Now you can either release the nasty and hope you do it to him before he does it to you or you can be sneaky! Blast one of the blocks so you can just see the disc, then line up on the diagonal and destroy it.
ZONE 15 If you make it to this screen on the third time round, you'll really know what it feels like to sweat.
The discs are definitely the deadliest of your enemies so it's an idea to do the dirty on them from a safe distance - like the preceding screen.
ZONE 14 If you raced through the last screen, you mat still find some discs here. And boy, are they mad. Use the glass cubes for cover but be careful that they don't block your shots.
ZONE 13 Cooeee, Mr Shifter. You'll need these barrels in the next zone, so don't hang about drinking cups of tea - get shifting!
ZONE 12 Oh, very tricky - diagonally moving mines! Your best bet is to trap them against the left wall with the barrels from the previous zone.
This screen's all down to trial and error - and you can expect to make plenty of errors before getting it right. Go on, have another go - just one for the road!
ZONE 11 Stick to the centre and the first two aliens will zoom past giving you just enough time to stop and shoot 'em. Hah!
ZONE 10 This is a good place to beetle off back down the highway and collect the Lasertron and your spare lives - if you've got any left, of course.
ZONE 9 Make sure this isn't one bridge too far for you - beware the bigmouths on the bulwarks!
Rumours that these aliens were based on Troubleshootin' Pete are completely unfounded. But watch that mouth move!
ZONE 8 Use the barrels and a pile of bricks to back the mines up against the wall. You can't destroy them, so just keep them out of harm's way.
Keep the central zone clear. The Lasertron and the spare Vortons never deviate from the centre path, so make sure nothing comes in their way.
ZONE 7 Now you're getting close but this is the calm before the storm. Best to take a breather here before the final onslaught.
There are hidden nasties here but you can't keep the trap shut forever. Just make sure that you've killed all their comrades before tackling them. A good move is to keep on firing up the left hand edge till you've annihilated the lot.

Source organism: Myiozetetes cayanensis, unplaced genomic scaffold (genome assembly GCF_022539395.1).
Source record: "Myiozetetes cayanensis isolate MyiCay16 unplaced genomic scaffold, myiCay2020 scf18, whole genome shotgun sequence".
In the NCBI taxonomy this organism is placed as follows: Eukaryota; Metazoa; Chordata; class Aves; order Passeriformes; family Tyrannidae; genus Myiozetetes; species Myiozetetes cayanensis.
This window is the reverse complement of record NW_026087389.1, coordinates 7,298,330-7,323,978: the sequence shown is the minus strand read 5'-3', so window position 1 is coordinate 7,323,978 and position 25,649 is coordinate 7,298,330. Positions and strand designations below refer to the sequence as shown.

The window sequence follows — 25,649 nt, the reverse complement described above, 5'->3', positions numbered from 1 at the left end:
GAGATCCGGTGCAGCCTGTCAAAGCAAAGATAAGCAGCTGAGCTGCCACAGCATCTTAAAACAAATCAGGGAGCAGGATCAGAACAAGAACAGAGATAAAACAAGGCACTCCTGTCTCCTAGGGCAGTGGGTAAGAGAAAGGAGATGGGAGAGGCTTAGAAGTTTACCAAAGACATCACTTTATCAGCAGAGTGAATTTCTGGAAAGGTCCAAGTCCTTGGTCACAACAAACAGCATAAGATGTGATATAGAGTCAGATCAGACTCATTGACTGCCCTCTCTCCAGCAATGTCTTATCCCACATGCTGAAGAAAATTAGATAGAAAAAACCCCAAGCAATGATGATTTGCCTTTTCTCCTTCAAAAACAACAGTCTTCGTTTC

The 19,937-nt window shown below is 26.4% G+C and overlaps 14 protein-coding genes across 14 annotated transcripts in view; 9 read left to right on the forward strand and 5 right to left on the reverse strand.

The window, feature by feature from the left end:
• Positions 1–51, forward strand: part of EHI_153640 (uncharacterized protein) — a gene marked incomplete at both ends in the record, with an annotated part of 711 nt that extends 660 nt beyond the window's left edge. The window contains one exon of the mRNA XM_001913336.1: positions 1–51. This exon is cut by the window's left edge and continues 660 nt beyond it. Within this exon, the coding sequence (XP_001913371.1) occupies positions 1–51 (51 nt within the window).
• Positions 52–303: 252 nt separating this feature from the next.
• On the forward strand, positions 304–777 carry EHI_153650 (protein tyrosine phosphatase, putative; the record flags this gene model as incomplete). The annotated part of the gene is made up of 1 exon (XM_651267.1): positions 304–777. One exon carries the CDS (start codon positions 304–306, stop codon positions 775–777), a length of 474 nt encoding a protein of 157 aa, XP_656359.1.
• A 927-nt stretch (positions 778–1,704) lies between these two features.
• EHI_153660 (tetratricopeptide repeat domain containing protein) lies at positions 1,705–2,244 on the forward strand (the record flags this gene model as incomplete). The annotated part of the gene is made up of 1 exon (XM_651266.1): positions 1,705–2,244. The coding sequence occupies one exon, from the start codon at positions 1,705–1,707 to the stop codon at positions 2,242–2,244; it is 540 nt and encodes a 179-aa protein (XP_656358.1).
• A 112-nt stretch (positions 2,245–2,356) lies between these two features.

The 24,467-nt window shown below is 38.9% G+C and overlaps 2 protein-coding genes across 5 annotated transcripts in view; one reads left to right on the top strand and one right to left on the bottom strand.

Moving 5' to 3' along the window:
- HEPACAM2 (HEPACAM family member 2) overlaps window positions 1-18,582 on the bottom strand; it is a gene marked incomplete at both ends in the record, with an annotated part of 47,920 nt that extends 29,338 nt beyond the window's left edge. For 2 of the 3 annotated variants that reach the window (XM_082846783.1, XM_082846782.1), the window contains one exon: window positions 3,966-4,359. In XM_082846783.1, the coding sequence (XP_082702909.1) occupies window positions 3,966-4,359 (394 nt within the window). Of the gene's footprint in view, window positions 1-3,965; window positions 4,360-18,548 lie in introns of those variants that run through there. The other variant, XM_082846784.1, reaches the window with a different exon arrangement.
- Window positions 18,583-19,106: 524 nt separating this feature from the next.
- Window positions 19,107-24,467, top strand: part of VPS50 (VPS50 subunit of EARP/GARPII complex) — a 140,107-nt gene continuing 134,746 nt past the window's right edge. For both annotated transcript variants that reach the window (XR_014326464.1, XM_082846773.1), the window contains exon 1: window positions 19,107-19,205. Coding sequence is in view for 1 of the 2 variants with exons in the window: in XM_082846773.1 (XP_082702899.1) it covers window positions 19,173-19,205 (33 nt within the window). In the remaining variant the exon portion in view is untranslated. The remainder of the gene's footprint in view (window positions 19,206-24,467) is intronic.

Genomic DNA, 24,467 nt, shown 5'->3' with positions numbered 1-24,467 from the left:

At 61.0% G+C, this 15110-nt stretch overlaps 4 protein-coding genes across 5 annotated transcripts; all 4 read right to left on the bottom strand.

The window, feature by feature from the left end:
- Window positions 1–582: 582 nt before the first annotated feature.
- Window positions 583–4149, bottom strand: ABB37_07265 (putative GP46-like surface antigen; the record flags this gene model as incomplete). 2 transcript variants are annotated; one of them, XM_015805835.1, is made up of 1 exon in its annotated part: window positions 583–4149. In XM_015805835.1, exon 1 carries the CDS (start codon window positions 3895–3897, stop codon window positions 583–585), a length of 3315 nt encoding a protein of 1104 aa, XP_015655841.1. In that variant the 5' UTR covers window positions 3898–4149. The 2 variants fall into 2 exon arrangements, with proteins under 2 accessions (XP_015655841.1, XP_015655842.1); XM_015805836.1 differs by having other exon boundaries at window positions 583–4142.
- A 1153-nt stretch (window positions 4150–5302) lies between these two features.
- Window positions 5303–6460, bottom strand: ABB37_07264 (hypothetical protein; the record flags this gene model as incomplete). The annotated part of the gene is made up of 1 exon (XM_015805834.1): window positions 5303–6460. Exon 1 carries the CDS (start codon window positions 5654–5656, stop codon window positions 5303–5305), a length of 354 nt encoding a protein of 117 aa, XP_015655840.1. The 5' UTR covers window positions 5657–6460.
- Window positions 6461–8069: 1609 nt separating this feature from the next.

ZONE 6 Luckily the aliens are pretty gormless in this zone. Put the brakes on just past the raised tiles and pick off as many of the daft adas as possible.
ZONE 5 To trap the mine you'll need to bring a pile of blocks from Zone 7 and then indulge in a spot of diagonal firing. Make sure you trap the mine on the left or your Lasertron won't go through the gap.
ZONE 4 The great discus-thrower in the sky is at it again. Use that old technique of firing down the left hand edge.
ZONE 3 Roll out the barrel - or rather blast them onto the next screen where they'll come in useful.
ZONE 2 See what I mean! The best tactic here is to push the right hand barrel up the right edge and fire it diagonally towards the top of the screen to block two or three of the mines.
You'll need more barrels to form road blocks here, so nip into Zone 1 and bring them back here.
ZONE 1 The end's in sight. Take a quick butchers then bomb off back up the road to collect the Lasertron.
First things first - take care of the discs before doing anything else. And don't forget to take the barrels back to the previous zone.
ZONE 0 Made it! Just get the Lasertron on the square and it's all over for the alien invaders.
Now you can see just how dumb these one-eyed devils really are. They line up and form a guard of honour as the Lasertron goes on its deadly mission.
The alien spaceship just doesn't stand a chance. But the aliens have one last trick up their sleeve - as soon as the ship's disintegrated, you'll find yourself right back at Zone 30 for another go. The only difference is that this time the enemy's even faster and much, much meaner.